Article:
# FFT Signal Processing to Clean Up Distortion/Noise

• singedang2
In summary, the problem with trying to remove noise from a signal is that it may also remove the original signal.
singedang2
hello!

i'm given a signal h(t) = v(t)*g(t)
where g(t) is a distortion/noise that got added
and has a very low frequency compared to v(t)

i need to devise a method to clean up g(t)

i'm thinking of to do the fft on the signal h(t),
and remove the lower frequencies and do the inverse fft,
but this might not just remove g(t), but it may as well remove v(t)

any hints?

I haven't studied this in any good detail, so my answer is not going to be the best. But I think your solution is correct, and that the problem with this is a fundamental problem with removing noise. I have been searching my files because I remember reading all about this, but I can't find what I read anywhere.

I think the answer is in choosing the right method of suppressing low frequencies, for example, multiplying the Fourier transform by some function which is inversely proportional to frequency.

I wish I had this book though! By the way, is * a convolution in your notation or multiplication?

singedang2 said:
hello!

i'm given a signal h(t) = v(t)*g(t)
where g(t) is a distortion/noise that got added
and has a very low frequency compared to v(t)

i need to devise a method to clean up g(t)

i'm thinking of to do the fft on the signal h(t),
and remove the lower frequencies and do the inverse fft,
but this might not just remove g(t), but it may as well remove v(t)

any hints?

I have the same question as MikeyW. You say in your post that g(t) is added, but are using * as the combination symbol. If the g(t) is just added, and is lower frequency, they it seems that running h(t) through a DSP highpass filter would do what you want?

sorry for the confusion. it's a multiplication. by 'add' i meant the two signals got mixed altogether.

singedang2 said:
sorry for the confusion. it's a multiplication. by 'add' i meant the two signals got mixed altogether.

Why are they multiplied? Where is the non-linearity? Or is this just a coursework exercise? What is the context please?

i don't know about the non-linearity. this is for a course, and we've only learned fft and some Fourier analysis.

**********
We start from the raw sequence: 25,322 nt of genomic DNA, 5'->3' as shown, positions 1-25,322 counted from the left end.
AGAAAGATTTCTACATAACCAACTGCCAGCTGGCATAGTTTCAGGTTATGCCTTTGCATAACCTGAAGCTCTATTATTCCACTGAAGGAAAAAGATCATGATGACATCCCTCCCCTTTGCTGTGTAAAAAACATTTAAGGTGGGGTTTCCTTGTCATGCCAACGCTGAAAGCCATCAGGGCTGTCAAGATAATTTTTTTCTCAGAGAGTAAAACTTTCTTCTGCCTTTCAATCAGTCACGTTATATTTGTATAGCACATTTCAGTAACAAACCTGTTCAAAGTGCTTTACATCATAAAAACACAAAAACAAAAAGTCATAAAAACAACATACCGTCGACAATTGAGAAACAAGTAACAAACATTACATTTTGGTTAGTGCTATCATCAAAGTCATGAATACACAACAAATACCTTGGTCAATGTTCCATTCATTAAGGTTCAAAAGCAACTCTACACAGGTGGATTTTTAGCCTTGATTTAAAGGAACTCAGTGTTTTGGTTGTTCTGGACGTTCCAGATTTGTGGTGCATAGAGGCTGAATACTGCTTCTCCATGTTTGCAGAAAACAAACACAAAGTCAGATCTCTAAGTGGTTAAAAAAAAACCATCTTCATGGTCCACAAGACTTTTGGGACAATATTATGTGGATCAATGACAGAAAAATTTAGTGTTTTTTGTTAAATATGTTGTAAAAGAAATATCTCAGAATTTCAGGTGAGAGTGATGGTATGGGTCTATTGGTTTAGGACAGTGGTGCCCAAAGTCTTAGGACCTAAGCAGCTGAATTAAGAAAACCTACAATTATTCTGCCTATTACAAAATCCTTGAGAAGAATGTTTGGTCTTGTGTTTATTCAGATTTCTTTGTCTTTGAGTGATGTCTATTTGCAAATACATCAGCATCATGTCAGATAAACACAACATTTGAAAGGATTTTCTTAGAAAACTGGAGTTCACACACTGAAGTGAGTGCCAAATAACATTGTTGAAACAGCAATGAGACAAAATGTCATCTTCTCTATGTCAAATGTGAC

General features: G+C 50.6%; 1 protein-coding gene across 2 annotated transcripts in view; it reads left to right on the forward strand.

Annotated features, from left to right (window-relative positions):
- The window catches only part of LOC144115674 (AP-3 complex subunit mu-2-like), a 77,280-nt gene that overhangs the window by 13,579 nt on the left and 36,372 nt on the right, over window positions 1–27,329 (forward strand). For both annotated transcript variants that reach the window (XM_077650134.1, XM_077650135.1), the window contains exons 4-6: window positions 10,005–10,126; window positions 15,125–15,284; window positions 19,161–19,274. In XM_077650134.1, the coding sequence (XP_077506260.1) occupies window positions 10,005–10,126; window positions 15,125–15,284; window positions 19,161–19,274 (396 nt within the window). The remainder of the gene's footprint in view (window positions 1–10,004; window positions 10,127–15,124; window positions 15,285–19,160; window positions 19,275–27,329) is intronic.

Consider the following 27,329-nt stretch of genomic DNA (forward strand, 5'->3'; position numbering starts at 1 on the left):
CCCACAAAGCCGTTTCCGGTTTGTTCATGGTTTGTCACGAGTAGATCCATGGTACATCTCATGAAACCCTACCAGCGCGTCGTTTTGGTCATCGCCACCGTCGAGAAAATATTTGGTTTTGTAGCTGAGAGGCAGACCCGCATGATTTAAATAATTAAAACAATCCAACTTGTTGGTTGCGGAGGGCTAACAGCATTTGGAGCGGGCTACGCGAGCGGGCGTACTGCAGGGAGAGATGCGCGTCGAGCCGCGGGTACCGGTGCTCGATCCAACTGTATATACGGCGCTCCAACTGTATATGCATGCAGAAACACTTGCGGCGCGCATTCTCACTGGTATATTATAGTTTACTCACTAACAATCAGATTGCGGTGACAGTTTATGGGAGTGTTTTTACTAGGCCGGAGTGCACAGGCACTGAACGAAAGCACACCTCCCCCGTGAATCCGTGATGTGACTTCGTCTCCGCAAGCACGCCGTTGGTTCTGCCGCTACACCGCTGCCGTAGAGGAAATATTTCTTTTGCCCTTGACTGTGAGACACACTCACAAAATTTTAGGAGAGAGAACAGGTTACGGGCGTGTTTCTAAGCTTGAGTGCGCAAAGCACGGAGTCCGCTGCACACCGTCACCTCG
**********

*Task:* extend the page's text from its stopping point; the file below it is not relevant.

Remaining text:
the questions is we're suppose to receive am radio singal, but due to atmospheric/weather condition, loudness of the signal changes.

so the original signal we wanted to receive was v(t), but instead we get v(t)*g(t),
and g(t) has relatively low frequency compared to v(t).

Can you double check that it's not a convolution?

If you multiply two functions v(t)g(t) would be my notation, to me v(t)*g(t) suggests convolution, especially in signal processing... is the question in original form specific about what the symbol "*" means?

i've checked and it's multiplication, NOT CONVOLUTION. so v(t)g(t), instead of v(t)*g(t).
sorry for the confusion.

i was able to solve this problem.

the key was to take log of the function.

then it becomes logv(t) + log(g(t))
then we do the usual fft then do the filtering, then do inverse fft to get back the original signal.

singedang2 said:
i was able to solve this problem.

the key was to take log of the function.

then it becomes logv(t) + log(g(t))
then we do the usual fft then do the filtering, then do inverse fft to get back the original signal.
Well you would not have the original signal, you would have log( original signal ).

BTW, as pointed out above the expression v(t) times g(t) is not an addition of noise, it is a modulation, a non-linear operation for any non-trivial g(t). No linear filter operation will recover the v(t). You'd need another non-linear operation to recover v(t), such as a demodulation.

## 1. What is FFT signal processing?

FFT (Fast Fourier Transform) signal processing is a mathematical technique used to analyze signals in the time domain and convert them into their frequency domain representation. It decomposes a signal into its individual frequency components, allowing for the identification and removal of any unwanted distortions or noise.

## 2. How does FFT signal processing clean up distortion and noise?

FFT signal processing works by taking a time-domain signal and converting it into a frequency-domain representation. This allows for the identification of any unwanted frequency components, such as noise and distortion. Once identified, these components can be eliminated or filtered out, leaving behind a cleaner signal.

## 3. What types of signals can FFT signal processing clean up?

FFT signal processing can clean up a wide range of signals, including audio, video, and digital signals. It is commonly used in audio processing applications, such as noise reduction and equalization, and also in image processing, where it can remove noise from digital images.

## 4. Is FFT signal processing a real-time process?

FFT signal processing can be performed in real-time, depending on the complexity of the signal and the processing power of the device. For simple signals, such as low-frequency audio, real-time processing is achievable. However, for more complex signals, such as high-resolution images or high-frequency audio, real-time processing may not be feasible.

## 5. Are there any limitations to FFT signal processing?

While FFT signal processing is a powerful tool for cleaning up distortion and noise, it does have some limitations. It is most effective for signals with a clear frequency-domain representation, so highly complex or noisy signals may not be fully cleaned up. Additionally, FFT signal processing may introduce artifacts or distortion in the signal if not used carefully.

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